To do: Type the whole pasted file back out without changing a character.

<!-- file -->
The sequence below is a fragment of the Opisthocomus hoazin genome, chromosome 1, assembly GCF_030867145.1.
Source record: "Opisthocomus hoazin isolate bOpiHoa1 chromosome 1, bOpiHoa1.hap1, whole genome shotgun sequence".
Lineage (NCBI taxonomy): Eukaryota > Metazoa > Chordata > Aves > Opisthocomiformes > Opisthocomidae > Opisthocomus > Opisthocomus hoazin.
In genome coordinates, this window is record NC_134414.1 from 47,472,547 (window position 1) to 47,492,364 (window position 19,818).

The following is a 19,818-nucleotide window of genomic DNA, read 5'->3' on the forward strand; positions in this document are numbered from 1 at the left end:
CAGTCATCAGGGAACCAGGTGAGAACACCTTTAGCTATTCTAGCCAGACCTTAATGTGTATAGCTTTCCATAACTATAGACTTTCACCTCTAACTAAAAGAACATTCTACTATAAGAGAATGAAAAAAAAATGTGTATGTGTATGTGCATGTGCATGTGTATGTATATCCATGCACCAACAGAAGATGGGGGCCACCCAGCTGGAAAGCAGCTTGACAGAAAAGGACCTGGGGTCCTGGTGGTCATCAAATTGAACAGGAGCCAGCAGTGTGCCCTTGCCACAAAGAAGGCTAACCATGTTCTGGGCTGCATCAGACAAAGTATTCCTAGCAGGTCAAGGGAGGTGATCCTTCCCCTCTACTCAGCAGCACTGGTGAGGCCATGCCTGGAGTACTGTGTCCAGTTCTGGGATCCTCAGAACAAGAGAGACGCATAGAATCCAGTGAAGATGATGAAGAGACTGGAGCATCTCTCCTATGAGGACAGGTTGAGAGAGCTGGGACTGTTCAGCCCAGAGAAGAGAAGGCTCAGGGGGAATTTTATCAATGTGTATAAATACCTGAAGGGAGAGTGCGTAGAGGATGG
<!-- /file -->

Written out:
The sequence below is a fragment of the Opisthocomus hoazin genome, chromosome 1, assembly GCF_030867145.1.
Source record: "Opisthocomus hoazin isolate bOpiHoa1 chromosome 1, bOpiHoa1.hap1, whole genome shotgun sequence".
Lineage (NCBI taxonomy): Eukaryota > Metazoa > Chordata > Aves > Opisthocomiformes > Opisthocomidae > Opisthocomus > Opisthocomus hoazin.
In genome coordinates, this window is record NC_134414.1 from 47,472,547 (window position 1) to 47,492,364 (window position 19,818).

The following is a 19,818-nucleotide window of genomic DNA, read 5'->3' on the forward strand; positions in this document are numbered from 1 at the left end:
CAGTCATCAGGGAACCAGGTGAGAACACCTTTAGCTATTCTAGCCAGACCTTAATGTGTATAGCTTTCCATAACTATAGACTTTCACCTCTAACTAAAAGAACATTCTACTATAAGAGAATGAAAAAAAAATGTGTATGTGTATGTGCATGTGCATGTGTATGTATATCCATGCACCAACAGAAGATGGGGGCCACCCAGCTGGAAAGCAGCTTGACAGAAAAGGACCTGGGGTCCTGGTGGTCATCAAATTGAACAGGAGCCAGCAGTGTGCCCTTGCCACAAAGAAGGCTAACCATGTTCTGGGCTGCATCAGACAAAGTATTCCTAGCAGGTCAAGGGAGGTGATCCTTCCCCTCTACTCAGCAGCACTGGTGAGGCCATGCCTGGAGTACTGTGTCCAGTTCTGGGATCCTCAGAACAAGAGAGACGCATAGAATCCAGTGAAGATGATGAAGAGACTGGAGCATCTCTCCTATGAGGACAGGTTGAGAGAGCTGGGACTGTTCAGCCCAGAGAAGAGAAGGCTCAGGGGGAATTTTATCAATGTGTATAAATACCTGAAGGGAGAGTGCGTAGAGGATGG